By Linda Black
When you buy a knitting machine, the yarn that you knit with is just as important as the machine itself.
The yarn composition (natural or synthetic), the degree of twist and the resulting knitted texture are all-important to the success of your finished garments.
Very few knitting machines are bought without a certain amount of trepidation. There is always that feeling that learning how to use one will prove too difficult but, in fact, most anyone can learn to use the modern knitting machine.
The problems that most new machine knitters encounter are more often due to the yarn or pattern used than to the machine itself. It’s sadly true that being able to use the machine competently will never make up for working with a poor pattern or an inappropriate yarn.
Lots of knitters only need to see '4-ply' written on a pattern and they assume that any old 4-ply yarn will knit up just as well. Oh no!
Think of a 4-ply baby yarn compared with a 4-ply crepe. Both are termed ‘4-ply’ but the low-twist baby yarn is soft, while the high-twist crepe is very firm. There’s little similarity between these two types of yarn, even when the fibre content is the same and this is due to the extent of ‘twist’ applied by the yarn manufacturer.
Twist, texture and tension are inseparable. The degree of twist will always affect the texture and this, in turn, will affect the firmness or softness of the finished fabric.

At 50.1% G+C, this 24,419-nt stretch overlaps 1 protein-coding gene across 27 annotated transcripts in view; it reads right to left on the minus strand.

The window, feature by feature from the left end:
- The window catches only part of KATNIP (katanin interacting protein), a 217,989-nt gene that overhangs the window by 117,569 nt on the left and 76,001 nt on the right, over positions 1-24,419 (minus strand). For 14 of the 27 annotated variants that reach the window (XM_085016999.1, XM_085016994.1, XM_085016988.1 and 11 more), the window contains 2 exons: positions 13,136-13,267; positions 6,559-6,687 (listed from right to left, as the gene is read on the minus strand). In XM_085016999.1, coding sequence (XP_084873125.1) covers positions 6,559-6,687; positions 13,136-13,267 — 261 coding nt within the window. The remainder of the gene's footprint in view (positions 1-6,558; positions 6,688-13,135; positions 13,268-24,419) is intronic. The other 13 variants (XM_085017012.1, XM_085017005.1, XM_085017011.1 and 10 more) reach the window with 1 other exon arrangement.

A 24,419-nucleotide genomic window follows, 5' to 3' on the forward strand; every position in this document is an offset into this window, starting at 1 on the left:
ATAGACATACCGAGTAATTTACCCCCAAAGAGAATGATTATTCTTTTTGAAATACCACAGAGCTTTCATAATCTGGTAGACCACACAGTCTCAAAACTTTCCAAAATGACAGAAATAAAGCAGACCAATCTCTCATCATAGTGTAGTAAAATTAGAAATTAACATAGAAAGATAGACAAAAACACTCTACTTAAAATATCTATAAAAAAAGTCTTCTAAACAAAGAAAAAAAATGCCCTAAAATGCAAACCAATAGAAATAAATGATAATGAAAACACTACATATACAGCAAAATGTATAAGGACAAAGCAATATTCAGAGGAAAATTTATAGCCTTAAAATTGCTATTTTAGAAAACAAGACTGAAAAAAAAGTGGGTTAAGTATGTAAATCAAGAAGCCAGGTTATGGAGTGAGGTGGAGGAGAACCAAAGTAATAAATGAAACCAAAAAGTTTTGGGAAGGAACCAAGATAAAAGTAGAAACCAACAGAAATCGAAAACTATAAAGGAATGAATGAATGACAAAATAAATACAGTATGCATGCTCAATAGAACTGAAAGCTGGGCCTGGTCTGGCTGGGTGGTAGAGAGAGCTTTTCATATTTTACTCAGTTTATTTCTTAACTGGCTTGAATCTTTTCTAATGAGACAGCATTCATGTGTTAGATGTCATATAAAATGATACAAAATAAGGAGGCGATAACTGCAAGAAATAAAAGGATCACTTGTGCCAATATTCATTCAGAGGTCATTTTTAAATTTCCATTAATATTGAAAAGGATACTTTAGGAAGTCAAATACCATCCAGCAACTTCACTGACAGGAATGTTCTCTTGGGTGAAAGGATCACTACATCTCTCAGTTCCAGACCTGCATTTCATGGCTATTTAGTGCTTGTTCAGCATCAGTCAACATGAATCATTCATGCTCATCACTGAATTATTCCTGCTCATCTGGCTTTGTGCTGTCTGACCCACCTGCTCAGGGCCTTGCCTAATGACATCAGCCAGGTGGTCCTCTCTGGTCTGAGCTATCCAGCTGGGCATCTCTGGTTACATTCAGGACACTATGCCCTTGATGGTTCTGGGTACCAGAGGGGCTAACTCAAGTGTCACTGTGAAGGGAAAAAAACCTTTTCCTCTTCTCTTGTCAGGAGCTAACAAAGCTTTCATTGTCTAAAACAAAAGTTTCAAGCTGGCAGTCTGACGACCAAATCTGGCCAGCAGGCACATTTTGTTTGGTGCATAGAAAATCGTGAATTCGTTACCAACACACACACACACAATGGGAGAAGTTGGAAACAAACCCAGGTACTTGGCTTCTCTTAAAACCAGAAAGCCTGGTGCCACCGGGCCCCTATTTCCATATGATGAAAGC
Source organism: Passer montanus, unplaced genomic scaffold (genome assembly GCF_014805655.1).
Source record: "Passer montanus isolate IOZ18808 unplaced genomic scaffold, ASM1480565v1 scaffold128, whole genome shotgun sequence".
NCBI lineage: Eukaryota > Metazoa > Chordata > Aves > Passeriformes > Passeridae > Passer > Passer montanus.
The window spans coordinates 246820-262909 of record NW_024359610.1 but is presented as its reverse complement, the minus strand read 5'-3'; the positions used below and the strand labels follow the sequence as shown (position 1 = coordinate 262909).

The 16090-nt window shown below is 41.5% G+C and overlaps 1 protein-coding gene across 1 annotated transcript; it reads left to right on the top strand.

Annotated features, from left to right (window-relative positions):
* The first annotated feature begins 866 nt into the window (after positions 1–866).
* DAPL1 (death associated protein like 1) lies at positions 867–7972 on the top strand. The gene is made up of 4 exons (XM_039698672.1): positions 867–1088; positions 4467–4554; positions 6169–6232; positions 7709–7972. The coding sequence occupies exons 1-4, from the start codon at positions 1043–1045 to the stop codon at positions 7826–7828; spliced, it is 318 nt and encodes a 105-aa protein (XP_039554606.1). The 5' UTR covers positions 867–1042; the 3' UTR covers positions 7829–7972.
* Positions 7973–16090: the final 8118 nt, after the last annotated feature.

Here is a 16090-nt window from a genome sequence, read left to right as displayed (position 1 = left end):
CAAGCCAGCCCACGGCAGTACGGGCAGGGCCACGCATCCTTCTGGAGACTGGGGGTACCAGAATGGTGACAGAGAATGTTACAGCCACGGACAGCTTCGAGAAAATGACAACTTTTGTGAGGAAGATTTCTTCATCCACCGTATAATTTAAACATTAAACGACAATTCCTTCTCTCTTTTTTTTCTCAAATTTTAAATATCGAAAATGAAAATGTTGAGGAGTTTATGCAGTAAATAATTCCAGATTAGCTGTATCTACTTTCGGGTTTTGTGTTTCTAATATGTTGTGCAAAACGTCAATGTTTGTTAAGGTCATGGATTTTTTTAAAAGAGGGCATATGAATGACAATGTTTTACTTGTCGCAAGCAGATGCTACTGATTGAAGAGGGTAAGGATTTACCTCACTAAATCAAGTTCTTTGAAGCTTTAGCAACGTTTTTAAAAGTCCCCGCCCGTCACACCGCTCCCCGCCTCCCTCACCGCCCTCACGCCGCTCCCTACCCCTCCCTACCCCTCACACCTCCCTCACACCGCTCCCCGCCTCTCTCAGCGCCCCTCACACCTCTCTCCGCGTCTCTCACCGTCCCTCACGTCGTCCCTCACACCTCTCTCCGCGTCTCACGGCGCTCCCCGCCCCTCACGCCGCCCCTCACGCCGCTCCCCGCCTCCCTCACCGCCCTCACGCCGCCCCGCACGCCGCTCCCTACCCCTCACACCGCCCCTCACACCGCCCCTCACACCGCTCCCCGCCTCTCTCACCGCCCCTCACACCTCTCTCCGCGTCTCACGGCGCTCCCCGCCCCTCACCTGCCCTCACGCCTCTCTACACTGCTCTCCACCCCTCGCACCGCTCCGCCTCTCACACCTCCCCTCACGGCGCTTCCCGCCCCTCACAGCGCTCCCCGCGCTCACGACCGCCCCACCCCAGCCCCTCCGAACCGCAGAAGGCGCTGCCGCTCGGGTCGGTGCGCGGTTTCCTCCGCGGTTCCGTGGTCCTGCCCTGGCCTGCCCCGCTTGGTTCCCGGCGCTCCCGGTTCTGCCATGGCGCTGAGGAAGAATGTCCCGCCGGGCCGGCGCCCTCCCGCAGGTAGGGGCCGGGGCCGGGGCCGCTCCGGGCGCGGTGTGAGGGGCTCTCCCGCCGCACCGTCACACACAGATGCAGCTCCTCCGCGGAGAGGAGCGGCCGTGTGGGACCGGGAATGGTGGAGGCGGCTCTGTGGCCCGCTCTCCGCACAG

Twist and texture affect the tension swatch. Twist (or lack of it!) will determine the shape of the stitch which, in turn, will affect the width and length of the tension swatch.
A firm high-twist yarn will produce a stitch of a certain size and shape, depending on the machine tension setting or, in hand-knitting, the size of needle used. This type of stitch is not likely to change its size or shape very much.
On the other hand, the stitches knitted in a soft low-twist yarn may fall into a mixture of shapes, depending on how the work is pulled and pressed.
These factors can have a huge effect on the tension swatch, making yarn substitution quite a risk for an inexperienced knitter!
Yarn is generally sold by weight but it’s always worth looking at the cone label or ball band to check the yarn length in metres/yards. Going back to the baby yarn and crepe example, a 1oz (25gm) ball of baby yarn is likely to contain a longer length of yarn than the same weight of crepe. This is because the crepe has been tightly twisted to give a firm non-pill yarn.
Twisting not only changes the texture, it also shortens the length.
Look at some hand-knitting patterns for crepe yarns and you’ll see they usually need several extra balls to complete the garment and this, of course, makes it more expensive to knit them!
Copyright 2006 Linda Black
Based in the UK, Linda Black has written several design books for machine knitters and is a self-confessed knitting addict. Her web site for both hand and machine knitters can be found at http://www.getknitting.com Sign up for her free monthly hints and tips newsletter here
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